Christmas Eve Eve

It’s December 23rd – the last day of this month of Simplify 7.

I’m looking forward to enjoying all the foods I’ve gone without since 27th November. Pork, chocolate, bread, cream and alcohol will most certainly be a part of my diet (in the non-calorie-controlled sense!) in the next couple of days.  It’s traditional!

I love all the traditions at this time of year.  And, if it isn’t too much of a contradiction to say so, I love how they change over time to accommodate new circumstances.  Over the years, Christmas Eve has sometimes involved several hours making Christingles, an evening in the pub with friends, a long drive to London to visit family and lots of preparation in the kitchen.

Image result for christingle

One of my favourite Christmas traditions is to attend the service of Nine Lessons and Carols at York Minster.  I actually haven’t managed to get there for many years, but nothing really beats the sound of that lone choirboy singing the first notes of Once in Royal David’s City.  These days, I listen to the service from King’s College Chapel instead; it’s still very special, but I miss that moment at the end of the service when they fling open the great West door of the Minster so that we can all flood out into the darkness – taking the real meaning of Christmas with us.Image result for lessons and carols york minster

I think that’s what I love about Christmas Eve.  All the preparation is done.  All the weeks of waiting and getting ready are over.  Finally, the moment has arrived and all that is left to do is enjoy it.  These days, my Christmas Eve traditions include helping to prepare the vegetables for The Bridge Christmas dinner here in Guisborough (hopefully sprouts rather than swede!), cooking my ginger glazed ham (recipe here), preparing the vegetables for my own Christmas dinner, enjoying a drink or two with friends and neighbours and going to the late night Christmas Eve Communion Service at GMC.  I can’t deny that it’s comforting to think that the next few days is generally quite predictable, given that so much of life is not – and that 2016, in particular, has been disturbingly unpredictable at times.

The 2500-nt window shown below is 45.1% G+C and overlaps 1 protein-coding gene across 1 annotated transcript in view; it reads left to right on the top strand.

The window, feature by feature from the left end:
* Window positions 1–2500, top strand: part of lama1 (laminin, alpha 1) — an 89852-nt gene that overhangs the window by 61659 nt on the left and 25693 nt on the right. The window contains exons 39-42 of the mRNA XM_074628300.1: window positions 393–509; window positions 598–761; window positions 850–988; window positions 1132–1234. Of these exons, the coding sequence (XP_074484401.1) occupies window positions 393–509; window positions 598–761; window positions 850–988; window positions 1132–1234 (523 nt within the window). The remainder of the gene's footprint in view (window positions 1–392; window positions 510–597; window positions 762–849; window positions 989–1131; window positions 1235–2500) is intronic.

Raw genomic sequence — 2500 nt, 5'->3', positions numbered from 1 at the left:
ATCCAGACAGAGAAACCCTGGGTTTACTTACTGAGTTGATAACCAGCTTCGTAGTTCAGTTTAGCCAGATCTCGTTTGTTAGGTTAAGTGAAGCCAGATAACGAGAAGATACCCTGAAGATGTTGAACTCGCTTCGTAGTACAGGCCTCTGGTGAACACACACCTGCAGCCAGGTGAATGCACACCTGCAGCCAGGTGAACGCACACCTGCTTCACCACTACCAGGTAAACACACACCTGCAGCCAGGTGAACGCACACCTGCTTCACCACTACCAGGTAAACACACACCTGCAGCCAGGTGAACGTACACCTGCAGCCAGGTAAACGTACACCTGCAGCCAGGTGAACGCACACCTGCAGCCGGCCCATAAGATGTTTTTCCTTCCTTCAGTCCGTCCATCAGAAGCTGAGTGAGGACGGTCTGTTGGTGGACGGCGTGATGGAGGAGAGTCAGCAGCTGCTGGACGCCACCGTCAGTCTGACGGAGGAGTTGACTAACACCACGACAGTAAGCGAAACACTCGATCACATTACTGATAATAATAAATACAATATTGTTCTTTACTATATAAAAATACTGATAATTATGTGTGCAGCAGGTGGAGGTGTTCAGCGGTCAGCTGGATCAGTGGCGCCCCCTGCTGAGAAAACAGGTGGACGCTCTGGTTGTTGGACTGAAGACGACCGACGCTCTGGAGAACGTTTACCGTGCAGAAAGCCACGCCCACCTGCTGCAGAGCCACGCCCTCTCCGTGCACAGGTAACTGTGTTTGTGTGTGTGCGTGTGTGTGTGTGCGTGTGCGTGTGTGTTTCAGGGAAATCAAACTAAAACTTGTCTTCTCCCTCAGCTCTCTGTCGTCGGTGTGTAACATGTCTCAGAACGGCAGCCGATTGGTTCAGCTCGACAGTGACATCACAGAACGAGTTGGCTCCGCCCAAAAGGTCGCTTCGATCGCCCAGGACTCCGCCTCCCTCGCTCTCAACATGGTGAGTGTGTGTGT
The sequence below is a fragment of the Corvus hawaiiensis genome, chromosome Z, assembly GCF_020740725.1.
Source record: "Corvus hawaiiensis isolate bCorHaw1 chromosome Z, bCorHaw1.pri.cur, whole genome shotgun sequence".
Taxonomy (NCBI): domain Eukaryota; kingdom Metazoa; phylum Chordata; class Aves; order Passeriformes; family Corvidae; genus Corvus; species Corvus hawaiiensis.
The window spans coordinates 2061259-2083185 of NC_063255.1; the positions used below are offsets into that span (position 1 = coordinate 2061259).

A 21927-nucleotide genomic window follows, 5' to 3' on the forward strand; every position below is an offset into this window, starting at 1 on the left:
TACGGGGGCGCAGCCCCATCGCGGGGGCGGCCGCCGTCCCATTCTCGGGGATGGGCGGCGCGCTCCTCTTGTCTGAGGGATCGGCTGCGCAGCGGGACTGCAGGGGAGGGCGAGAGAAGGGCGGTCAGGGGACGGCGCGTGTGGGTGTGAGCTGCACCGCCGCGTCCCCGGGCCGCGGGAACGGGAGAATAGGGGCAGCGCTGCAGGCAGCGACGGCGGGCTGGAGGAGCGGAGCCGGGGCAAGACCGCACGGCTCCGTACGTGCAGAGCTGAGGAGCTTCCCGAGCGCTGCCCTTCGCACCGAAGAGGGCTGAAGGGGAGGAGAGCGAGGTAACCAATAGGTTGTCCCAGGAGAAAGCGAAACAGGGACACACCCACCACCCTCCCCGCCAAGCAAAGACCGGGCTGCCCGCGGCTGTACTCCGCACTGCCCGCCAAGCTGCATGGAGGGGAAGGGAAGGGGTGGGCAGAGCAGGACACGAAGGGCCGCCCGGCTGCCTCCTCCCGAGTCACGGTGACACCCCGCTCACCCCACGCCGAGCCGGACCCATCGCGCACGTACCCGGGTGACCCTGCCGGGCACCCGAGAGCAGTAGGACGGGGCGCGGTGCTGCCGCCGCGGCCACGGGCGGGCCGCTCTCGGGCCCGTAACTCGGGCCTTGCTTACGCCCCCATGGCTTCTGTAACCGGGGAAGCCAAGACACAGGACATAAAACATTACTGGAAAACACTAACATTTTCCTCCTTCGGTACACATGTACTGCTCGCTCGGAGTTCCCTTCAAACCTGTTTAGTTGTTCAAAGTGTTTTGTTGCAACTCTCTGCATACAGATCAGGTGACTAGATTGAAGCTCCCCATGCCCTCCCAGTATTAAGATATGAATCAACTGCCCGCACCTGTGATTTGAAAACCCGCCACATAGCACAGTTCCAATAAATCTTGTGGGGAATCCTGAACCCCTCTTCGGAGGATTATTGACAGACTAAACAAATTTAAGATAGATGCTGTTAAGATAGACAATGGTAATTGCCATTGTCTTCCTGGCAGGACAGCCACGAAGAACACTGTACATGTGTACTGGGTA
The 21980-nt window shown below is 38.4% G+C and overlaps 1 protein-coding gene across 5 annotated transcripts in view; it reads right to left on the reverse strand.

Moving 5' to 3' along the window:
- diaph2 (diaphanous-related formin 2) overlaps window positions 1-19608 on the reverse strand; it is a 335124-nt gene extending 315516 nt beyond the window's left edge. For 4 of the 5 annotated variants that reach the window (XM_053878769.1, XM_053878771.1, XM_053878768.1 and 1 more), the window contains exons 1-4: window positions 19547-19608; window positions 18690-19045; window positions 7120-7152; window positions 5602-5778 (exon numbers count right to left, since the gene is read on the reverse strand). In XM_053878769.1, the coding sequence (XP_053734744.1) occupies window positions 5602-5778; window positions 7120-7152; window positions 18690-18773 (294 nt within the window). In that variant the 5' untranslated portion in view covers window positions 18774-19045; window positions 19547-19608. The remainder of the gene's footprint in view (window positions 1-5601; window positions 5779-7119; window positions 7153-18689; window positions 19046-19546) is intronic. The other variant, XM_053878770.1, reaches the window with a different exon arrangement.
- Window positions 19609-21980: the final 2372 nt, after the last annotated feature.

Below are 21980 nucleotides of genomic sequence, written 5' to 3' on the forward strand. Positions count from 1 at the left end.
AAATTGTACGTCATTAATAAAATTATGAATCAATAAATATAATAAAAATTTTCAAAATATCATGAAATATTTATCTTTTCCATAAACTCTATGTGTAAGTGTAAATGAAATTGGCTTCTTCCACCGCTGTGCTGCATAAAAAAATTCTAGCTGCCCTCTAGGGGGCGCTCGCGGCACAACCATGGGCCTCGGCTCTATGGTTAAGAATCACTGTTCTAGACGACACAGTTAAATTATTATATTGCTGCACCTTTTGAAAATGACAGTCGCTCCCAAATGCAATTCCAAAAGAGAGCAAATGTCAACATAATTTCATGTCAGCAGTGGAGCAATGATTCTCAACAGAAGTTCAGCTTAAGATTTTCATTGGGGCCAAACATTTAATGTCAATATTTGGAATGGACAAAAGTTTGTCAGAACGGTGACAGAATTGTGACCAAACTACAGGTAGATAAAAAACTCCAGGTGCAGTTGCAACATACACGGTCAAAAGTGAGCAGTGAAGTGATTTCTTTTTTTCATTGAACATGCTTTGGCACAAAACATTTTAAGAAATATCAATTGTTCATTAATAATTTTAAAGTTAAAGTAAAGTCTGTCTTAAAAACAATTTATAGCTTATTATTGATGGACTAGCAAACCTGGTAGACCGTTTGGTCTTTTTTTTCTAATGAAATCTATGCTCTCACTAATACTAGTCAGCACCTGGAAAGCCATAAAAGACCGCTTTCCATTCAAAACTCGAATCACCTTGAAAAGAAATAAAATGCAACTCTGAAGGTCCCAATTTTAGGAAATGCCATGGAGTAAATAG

Image result for surprise gift christmasOn the other hand, one of the other things I love about this season is surprises!  I love surprise gifts – both giving and receiving them.  I can’t deny that I feel the tension: giving and getting in a context where we all already have so much doesn’t always feel very comfortable.  I’m not in favour of people getting into debt or going without what they really need in favour of buying expensive luxuries that will never mean all that much.  I also hate the idea of people buying gifts just because it’s the ‘done thing’ or they feel under pressure – a gift can’t really be a gift unless it’s freely given.  But gift giving is one of the ways we show our love for one another – and I think that’s something we should definitely celebrate.

The legends around St Nicholas are based on his generosity and care for the people around him.  In one story, he deposited gold coins down the chimney to provide a dowry for young women so they could get married (and/or to save them from prostitution, depending on how sanitised the version is.)

Of course, the greatest gift – the whole reason for the season – was given freely and without any expectation of getting anything in return.  God with us.  Immanuel.  Despite all the prophets foretold, it was still a surprise.  In the words of this not very well known carol from the Iona community:

Who would think that what was needed

To transform and save the earth

Might not be a plan or army,

Proud in purpose, proved in worth?

Who would think, despite derision,

That a child should lead the way?

God surprises earth with heaven,

Coming here on Christmas Day.

(You can find the rest of the words here.)

Image result for immanuel

With everything else that is going on in the world, I think it is well worth maintaining the Christmas traditions that focus on spending time with our friends and families, looking after one another, giving gifts and being thankful for what we have.

This month of Simplify 7 has brought the whole thing into a much sharper focus for me and I  feel like I have more than ever to celebrate.  I will continue to pray for all the themes that have given me a focus this month – and for all of you who have read this blog over the last few months (I continue to be surprised by who that includes!)

The next month of Simplify 7 will begin in the New Year and I will tell you all about it then.  In the meantime, I wish you all the peace and joy of Christmas.  And here is a little gift from me to you…well, actually from me to a refugee, but I hope you take some pleasure in it too!

Child with boots
A pair of boots for a refugee – via  



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